uploads///usdx and crude oil

Federal Reserve and OPEC Pressure Crude Oil Prices


Nov. 20 2020, Updated 2:57 p.m. ET

Crude oil prices 

January 2017 WTI (West Texas Intermediate) crude oil futures contracts fell 3.7% and settled at $51.04 per barrel on December 14, 2016. Brent crude oil futures also fell 3.3% and closed at $53.9 per barrel.

Crude oil (PXI) (USL) (ERY) (IYE) prices fell due to skepticism about whether OPEC (Organization of the Petroleum Exporting Countries) will cut production by 1.2 MMbpd (million barrels per day). Members agreed to the production cut at the November 30 meeting. It limited the upside for crude oil prices. Skepticism about OPEC’s ability to cut production by non-OPEC producers limited the upside for crude oil prices. A strong dollar also impacted the upside for crude oil prices.

ETFs like the United States Oil ETF (USO) and the ProShares Ultra Bloomberg Crude Oil ETF (UCO) follow crude oil futures contracts. These ETFs fell 3.5% and 6.2%, respectively, on December 14, 2016.

Article continues below advertisement

Federal Reserve and US dollar 

On December 14, 2016, the Fed reported that it would raise the interest rate by 25 basis points. As a result, the US Dollar Index appreciated by 0.7% to 101.7 on December 14, 2016. It hit 102.5 on December 15, 2016—the highest level in nearly 14 years.

US dollar and crude oil

The US dollar and crude oil are usually inversely related. A stronger US dollar makes crude oil more expensive for oil importers and vice versa. When the dollar rises, crude oil prices fall. For more on US dollar, read OPEC and the US Dollar: Impact on Crude Oil Prices.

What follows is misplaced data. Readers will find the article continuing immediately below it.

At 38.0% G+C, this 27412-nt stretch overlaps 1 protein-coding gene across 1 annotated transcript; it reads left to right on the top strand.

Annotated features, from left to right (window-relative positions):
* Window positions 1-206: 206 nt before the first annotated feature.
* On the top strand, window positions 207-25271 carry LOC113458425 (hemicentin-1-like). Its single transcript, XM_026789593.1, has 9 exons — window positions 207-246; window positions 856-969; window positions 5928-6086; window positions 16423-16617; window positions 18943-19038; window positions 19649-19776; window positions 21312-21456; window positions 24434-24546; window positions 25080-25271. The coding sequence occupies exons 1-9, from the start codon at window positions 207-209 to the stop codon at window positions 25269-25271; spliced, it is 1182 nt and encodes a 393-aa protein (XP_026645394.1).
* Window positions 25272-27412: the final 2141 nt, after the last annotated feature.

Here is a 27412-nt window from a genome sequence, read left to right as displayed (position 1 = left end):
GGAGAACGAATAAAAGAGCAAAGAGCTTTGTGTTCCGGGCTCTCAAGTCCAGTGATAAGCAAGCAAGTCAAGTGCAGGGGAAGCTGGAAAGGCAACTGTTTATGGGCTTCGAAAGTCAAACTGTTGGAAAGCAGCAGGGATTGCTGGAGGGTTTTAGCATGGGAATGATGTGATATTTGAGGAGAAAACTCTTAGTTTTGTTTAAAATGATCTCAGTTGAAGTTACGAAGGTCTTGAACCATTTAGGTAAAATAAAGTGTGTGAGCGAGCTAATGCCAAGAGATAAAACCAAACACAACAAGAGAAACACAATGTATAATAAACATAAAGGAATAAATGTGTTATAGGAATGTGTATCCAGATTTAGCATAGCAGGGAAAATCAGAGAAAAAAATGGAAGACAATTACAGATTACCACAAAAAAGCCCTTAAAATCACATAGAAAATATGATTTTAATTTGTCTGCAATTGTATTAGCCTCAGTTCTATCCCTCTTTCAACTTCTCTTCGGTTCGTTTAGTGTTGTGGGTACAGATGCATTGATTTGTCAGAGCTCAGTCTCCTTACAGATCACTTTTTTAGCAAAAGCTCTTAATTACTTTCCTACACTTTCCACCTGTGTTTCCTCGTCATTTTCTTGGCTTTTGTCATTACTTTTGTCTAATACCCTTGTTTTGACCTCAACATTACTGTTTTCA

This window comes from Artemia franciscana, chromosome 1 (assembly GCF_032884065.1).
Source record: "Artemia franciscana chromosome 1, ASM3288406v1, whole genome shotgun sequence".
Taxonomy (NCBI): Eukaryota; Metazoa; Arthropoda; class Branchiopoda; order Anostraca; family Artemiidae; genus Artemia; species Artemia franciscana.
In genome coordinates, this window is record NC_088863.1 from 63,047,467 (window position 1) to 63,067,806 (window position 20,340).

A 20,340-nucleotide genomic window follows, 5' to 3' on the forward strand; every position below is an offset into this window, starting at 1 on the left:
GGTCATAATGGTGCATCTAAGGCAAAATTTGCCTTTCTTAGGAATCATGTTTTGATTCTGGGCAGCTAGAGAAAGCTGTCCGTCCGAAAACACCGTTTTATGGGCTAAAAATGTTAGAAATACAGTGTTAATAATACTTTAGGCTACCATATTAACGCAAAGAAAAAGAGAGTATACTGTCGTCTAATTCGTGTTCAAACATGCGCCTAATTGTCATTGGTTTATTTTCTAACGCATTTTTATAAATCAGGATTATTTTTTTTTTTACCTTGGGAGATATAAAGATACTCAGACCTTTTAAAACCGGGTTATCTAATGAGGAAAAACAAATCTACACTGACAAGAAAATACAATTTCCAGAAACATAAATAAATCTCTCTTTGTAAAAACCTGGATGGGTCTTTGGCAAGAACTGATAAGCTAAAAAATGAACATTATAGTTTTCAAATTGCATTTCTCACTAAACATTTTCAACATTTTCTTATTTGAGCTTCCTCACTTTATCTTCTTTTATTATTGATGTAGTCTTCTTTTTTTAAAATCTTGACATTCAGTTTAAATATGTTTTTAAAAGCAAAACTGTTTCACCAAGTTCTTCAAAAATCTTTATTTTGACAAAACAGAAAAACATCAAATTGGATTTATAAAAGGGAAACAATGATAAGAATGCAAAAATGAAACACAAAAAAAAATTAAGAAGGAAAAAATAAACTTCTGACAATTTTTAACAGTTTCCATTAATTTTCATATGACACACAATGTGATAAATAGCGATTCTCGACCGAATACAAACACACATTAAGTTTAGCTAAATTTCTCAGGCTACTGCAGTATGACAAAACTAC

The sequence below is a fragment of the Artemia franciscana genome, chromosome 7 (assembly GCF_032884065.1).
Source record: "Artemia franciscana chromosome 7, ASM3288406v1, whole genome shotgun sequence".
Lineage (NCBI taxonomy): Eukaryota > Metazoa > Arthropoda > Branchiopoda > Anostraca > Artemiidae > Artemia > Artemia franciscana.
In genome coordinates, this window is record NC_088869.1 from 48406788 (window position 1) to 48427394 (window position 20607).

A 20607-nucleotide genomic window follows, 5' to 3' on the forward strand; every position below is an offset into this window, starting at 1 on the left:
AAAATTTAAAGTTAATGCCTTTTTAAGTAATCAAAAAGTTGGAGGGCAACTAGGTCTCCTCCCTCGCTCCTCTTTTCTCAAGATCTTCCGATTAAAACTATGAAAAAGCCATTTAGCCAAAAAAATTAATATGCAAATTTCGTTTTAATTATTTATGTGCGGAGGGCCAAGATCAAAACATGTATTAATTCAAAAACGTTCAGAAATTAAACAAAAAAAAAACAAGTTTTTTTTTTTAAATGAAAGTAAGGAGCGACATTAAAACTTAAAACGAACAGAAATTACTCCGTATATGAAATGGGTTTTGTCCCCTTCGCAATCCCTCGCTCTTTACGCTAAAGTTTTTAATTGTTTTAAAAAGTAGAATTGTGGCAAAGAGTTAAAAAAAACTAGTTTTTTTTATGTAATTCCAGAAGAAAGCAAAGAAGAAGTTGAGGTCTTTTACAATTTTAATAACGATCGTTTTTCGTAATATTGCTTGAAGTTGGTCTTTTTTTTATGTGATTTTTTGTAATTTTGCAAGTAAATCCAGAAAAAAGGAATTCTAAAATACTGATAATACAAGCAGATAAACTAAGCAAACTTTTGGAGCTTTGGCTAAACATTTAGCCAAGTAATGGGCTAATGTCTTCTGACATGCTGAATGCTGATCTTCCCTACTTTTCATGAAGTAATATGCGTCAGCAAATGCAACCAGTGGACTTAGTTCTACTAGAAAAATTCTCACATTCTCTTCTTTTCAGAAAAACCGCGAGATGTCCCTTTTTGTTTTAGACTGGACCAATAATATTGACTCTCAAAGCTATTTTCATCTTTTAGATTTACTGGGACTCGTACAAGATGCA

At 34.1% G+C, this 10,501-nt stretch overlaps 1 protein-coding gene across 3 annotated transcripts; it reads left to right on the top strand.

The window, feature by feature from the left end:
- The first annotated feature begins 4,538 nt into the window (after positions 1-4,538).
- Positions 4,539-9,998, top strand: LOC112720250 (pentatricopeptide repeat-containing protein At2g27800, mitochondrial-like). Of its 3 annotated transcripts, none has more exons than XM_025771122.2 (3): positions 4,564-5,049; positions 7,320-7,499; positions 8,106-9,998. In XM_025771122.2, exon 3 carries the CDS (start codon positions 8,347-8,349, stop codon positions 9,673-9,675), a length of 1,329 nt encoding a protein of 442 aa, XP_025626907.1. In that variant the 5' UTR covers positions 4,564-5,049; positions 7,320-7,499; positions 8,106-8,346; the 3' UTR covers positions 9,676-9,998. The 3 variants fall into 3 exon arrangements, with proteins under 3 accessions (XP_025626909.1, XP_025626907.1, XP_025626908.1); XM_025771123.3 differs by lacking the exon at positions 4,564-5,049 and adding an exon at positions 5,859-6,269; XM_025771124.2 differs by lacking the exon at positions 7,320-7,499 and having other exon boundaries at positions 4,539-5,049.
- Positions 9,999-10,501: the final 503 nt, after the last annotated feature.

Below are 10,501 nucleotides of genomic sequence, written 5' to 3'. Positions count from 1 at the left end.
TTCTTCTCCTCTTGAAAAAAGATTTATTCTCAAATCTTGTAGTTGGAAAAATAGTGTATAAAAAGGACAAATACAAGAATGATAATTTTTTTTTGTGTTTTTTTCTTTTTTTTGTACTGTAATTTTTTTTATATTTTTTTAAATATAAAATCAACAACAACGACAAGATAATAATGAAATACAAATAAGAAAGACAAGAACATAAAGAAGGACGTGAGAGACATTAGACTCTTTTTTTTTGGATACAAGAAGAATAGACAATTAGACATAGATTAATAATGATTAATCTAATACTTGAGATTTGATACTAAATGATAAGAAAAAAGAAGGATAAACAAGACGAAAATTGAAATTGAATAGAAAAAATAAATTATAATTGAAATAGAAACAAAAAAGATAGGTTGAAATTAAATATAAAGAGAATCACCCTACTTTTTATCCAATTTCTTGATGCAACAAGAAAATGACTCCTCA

Article continues below advertisement

US crude oil inventories 

The EIA (U.S. Energy Information Administration) released its weekly crude oil inventory report on December 14, 2016. It reported that US crude oil inventories fell by 2.6 MMbbls (million barrels) from December 2–9, 2016. We’ll look at US crude oil inventories and their regional breakdown in Part 2 of this series.

Earlier, the API (American Petroleum Institute) estimated that US crude oil inventories rose by 4.7 MMbbls from December 2–9, 2016. The API added that Cushing crude oil inventories rose by 0.6 MMbbls.

Volatility in crude oil prices can impact oil and gas producers’ earnings like Synergy Resources (SYRG), ExxonMobil (XOM), Chevron (CVX), Northern Oil & Gas (NOG), Carrizo Oil & Gas (CRZO), and Triangle Petroleum (TPLM).

Moves in crude oil and natural gas prices also impact funds such as the iShares Global Energy ETF (IXC), the Direxion Daily Energy Bear 3x ETF (ERY), the Fidelity MSCI Energy ETF (FENY), the SPDR S&P Oil & Gas Exploration & Production ETF (XOP), the Guggenheim S&P 500 Equal Weight Energy ETF (RYE), and the United States Brent Oil ETF (BNO).

Series focus 

In this series, we’ll look at US crude oil production, refinery demand, imports, and inventories. We’ll start by looking at US crude oil prices in early morning trade on December 15.


More From Market Realist

    • CONNECT with Market Realist
    • Link to Facebook
    • Link to Twitter
    • Link to Instagram
    • Link to Email Subscribe
    Market Realist Logo
    Do Not Sell My Personal Information

    © Copyright 2021 Market Realist. Market Realist is a registered trademark. All Rights Reserved. People may receive compensation for some links to products and services on this website. Offers may be subject to change without notice.